If you want to invest in real estate but can’t bear the hassle of purchasing and maintaining a property, this article is for you. Today, we discuss how to invest in real estate the same way you would in the stock market. Let’s talk about REITs.
What are REITs?
A real estate investment trust (REIT) is a company that owns, operates, or finances income-producing real estate. REITs invest in a broad scope of real estate properties by leasing out spaces and collecting rent. From these activities, REITs generate cash flow, which is then paid out to shareholders via dividends. REITs are required by law to pay out 90% of their income as dividends, on which investors have to pay the ordinary income tax rate (rather than the dividend tax rate).
REITs can be divided into two broad categories:
- Mortgage REITs (mREITs) invest in mortgages or mortgage securities tied to commercial and residential properties.
- Equity REITs (eREITs) generate income by collecting rent on and from sales of the properties they own.
Due to the underlying nature of their asset classes, eREITs and mREITS have different characteristics:
- Credit risks and cyclicality: eREITs tend to be cyclical and sensitive to recessions and periods of economic decline. In contrast, mREITs typically comprise mortgage securities backed by the federal government, limiting their credit risk.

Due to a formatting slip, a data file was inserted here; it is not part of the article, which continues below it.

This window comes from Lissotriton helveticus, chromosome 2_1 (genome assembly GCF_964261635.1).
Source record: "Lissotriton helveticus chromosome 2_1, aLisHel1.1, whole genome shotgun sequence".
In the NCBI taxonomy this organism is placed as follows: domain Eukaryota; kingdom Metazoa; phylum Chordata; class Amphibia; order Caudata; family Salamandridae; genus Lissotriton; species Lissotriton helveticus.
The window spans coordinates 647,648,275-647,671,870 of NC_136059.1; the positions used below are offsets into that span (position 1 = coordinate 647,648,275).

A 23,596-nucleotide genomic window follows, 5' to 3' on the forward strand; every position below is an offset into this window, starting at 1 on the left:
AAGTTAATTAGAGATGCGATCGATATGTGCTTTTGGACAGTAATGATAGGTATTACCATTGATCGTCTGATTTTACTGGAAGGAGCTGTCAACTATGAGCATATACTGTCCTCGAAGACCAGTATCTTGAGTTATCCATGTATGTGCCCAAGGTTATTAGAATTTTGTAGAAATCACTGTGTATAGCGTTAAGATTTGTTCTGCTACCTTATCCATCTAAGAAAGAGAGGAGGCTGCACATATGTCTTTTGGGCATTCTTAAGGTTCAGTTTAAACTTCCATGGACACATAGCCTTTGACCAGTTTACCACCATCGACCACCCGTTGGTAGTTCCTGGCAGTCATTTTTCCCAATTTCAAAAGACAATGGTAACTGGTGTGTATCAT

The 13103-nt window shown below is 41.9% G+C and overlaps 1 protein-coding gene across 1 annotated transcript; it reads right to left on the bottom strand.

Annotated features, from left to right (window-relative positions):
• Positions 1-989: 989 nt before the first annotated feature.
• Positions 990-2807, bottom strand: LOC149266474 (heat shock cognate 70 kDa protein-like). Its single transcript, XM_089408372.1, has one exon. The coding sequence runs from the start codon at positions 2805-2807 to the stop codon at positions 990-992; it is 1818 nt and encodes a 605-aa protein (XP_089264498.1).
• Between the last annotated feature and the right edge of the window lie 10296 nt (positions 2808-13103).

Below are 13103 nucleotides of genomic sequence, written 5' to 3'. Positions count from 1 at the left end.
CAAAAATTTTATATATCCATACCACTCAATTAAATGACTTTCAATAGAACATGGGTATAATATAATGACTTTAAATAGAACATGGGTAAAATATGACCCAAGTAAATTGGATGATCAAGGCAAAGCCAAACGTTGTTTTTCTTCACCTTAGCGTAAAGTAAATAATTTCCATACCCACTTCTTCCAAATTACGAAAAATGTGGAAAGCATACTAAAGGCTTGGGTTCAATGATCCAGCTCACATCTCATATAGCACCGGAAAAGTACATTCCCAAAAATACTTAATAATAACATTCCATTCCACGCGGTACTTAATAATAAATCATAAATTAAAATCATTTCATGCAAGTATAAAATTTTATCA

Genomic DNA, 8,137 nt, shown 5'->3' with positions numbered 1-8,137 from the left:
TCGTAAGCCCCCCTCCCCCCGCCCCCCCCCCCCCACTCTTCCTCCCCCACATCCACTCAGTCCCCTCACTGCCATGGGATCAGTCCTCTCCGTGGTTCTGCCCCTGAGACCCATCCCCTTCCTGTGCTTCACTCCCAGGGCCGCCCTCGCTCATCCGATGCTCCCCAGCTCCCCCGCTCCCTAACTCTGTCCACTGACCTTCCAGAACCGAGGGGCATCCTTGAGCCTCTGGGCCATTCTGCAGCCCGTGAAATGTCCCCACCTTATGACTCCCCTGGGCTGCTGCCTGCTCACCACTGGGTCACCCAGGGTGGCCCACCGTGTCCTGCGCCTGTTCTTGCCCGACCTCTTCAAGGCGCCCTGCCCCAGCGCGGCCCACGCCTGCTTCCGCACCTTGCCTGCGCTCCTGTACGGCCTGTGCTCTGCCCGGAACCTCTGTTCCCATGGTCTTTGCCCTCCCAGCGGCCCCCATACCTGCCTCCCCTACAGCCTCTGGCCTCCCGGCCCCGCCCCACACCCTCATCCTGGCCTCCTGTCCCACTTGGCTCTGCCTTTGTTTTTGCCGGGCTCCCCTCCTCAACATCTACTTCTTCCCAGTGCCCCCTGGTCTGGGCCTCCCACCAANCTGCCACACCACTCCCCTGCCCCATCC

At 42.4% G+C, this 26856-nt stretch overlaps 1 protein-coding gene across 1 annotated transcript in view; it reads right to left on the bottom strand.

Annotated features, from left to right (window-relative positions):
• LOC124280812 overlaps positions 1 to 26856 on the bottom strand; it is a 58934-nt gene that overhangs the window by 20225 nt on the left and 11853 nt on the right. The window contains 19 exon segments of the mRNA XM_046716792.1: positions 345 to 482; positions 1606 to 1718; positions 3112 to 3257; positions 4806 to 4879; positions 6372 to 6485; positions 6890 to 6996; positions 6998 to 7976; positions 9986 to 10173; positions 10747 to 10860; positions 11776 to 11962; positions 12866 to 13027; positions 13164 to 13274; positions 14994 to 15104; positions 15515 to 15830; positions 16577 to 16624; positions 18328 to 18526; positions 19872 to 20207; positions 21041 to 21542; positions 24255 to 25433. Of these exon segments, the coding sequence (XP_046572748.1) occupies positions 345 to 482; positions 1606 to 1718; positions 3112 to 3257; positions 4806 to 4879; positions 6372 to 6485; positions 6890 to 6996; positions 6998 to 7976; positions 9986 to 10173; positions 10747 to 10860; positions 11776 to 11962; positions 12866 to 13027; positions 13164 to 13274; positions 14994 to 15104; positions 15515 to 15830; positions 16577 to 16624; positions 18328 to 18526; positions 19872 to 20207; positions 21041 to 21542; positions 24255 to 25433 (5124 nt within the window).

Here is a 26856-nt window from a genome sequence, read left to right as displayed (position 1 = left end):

- Income and growth: eREITs typically provide returns through revenue and growth. While mREITs are more like bonds: they provide yields without changes to the value of the underlying asset (no growth).
Investing in REITs can be beneficial in high-inflation environments. But because of the two core differences mentioned above, the total returns from mREITs have generally lagged those of eREITs, especially over long periods (after all, there’s no free lunch; the lower risks associated with mREITs translate to lower returns). In the following sections, we talk about eREITs in particular and how to invest in them.